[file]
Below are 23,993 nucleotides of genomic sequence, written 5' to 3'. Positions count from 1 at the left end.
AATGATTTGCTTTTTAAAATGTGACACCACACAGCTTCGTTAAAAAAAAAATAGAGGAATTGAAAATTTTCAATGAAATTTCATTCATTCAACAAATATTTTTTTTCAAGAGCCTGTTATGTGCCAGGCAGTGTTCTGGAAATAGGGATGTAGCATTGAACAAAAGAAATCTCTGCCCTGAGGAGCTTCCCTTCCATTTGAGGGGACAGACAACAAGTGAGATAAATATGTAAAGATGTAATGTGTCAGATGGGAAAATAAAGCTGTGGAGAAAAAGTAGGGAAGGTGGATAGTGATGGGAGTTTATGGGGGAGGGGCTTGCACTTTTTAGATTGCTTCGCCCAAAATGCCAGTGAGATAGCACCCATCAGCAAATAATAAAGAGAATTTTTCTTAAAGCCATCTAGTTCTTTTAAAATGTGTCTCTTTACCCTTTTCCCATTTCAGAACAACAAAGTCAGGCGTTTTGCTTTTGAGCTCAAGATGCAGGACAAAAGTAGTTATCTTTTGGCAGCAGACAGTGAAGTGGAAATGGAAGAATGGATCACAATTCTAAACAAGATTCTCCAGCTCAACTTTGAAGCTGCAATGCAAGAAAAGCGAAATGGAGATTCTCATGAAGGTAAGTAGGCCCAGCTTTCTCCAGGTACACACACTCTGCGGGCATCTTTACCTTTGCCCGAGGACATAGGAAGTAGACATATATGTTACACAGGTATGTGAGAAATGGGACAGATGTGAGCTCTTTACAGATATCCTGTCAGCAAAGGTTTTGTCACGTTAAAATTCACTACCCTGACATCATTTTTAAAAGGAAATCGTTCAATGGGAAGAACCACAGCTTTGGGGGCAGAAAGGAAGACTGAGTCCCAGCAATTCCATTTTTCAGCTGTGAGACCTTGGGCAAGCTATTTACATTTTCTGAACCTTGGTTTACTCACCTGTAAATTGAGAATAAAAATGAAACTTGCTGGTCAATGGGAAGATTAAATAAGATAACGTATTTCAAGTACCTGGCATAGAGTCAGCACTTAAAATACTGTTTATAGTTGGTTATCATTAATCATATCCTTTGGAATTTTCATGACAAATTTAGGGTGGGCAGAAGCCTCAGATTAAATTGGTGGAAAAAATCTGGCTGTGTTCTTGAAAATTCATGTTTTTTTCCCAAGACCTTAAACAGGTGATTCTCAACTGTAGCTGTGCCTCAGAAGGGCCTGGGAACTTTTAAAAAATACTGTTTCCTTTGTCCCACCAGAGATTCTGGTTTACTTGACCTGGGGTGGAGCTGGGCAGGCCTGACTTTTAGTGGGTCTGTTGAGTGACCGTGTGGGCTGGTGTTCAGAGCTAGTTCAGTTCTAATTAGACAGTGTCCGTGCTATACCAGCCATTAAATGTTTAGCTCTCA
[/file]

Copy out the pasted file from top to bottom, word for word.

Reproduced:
Below are 23,993 nucleotides of genomic sequence, written 5' to 3'. Positions count from 1 at the left end.
AATGATTTGCTTTTTAAAATGTGACACCACACAGCTTCGTTAAAAAAAAAATAGAGGAATTGAAAATTTTCAATGAAATTTCATTCATTCAACAAATATTTTTTTTCAAGAGCCTGTTATGTGCCAGGCAGTGTTCTGGAAATAGGGATGTAGCATTGAACAAAAGAAATCTCTGCCCTGAGGAGCTTCCCTTCCATTTGAGGGGACAGACAACAAGTGAGATAAATATGTAAAGATGTAATGTGTCAGATGGGAAAATAAAGCTGTGGAGAAAAAGTAGGGAAGGTGGATAGTGATGGGAGTTTATGGGGGAGGGGCTTGCACTTTTTAGATTGCTTCGCCCAAAATGCCAGTGAGATAGCACCCATCAGCAAATAATAAAGAGAATTTTTCTTAAAGCCATCTAGTTCTTTTAAAATGTGTCTCTTTACCCTTTTCCCATTTCAGAACAACAAAGTCAGGCGTTTTGCTTTTGAGCTCAAGATGCAGGACAAAAGTAGTTATCTTTTGGCAGCAGACAGTGAAGTGGAAATGGAAGAATGGATCACAATTCTAAACAAGATTCTCCAGCTCAACTTTGAAGCTGCAATGCAAGAAAAGCGAAATGGAGATTCTCATGAAGGTAAGTAGGCCCAGCTTTCTCCAGGTACACACACTCTGCGGGCATCTTTACCTTTGCCCGAGGACATAGGAAGTAGACATATATGTTACACAGGTATGTGAGAAATGGGACAGATGTGAGCTCTTTACAGATATCCTGTCAGCAAAGGTTTTGTCACGTTAAAATTCACTACCCTGACATCATTTTTAAAAGGAAATCGTTCAATGGGAAGAACCACAGCTTTGGGGGCAGAAAGGAAGACTGAGTCCCAGCAATTCCATTTTTCAGCTGTGAGACCTTGGGCAAGCTATTTACATTTTCTGAACCTTGGTTTACTCACCTGTAAATTGAGAATAAAAATGAAACTTGCTGGTCAATGGGAAGATTAAATAAGATAACGTATTTCAAGTACCTGGCATAGAGTCAGCACTTAAAATACTGTTTATAGTTGGTTATCATTAATCATATCCTTTGGAATTTTCATGACAAATTTAGGGTGGGCAGAAGCCTCAGATTAAATTGGTGGAAAAAATCTGGCTGTGTTCTTGAAAATTCATGTTTTTTTCCCAAGACCTTAAACAGGTGATTCTCAACTGTAGCTGTGCCTCAGAAGGGCCTGGGAACTTTTAAAAAATACTGTTTCCTTTGTCCCACCAGAGATTCTGGTTTACTTGACCTGGGGTGGAGCTGGGCAGGCCTGACTTTTAGTGGGTCTGTTGAGTGACCGTGTGGGCTGGTGTTCAGAGCTAGTTCAGTTCTAATTAGACAGTGTCCGTGCTATACCAGCCATTAAATGTTTAGCTCTCA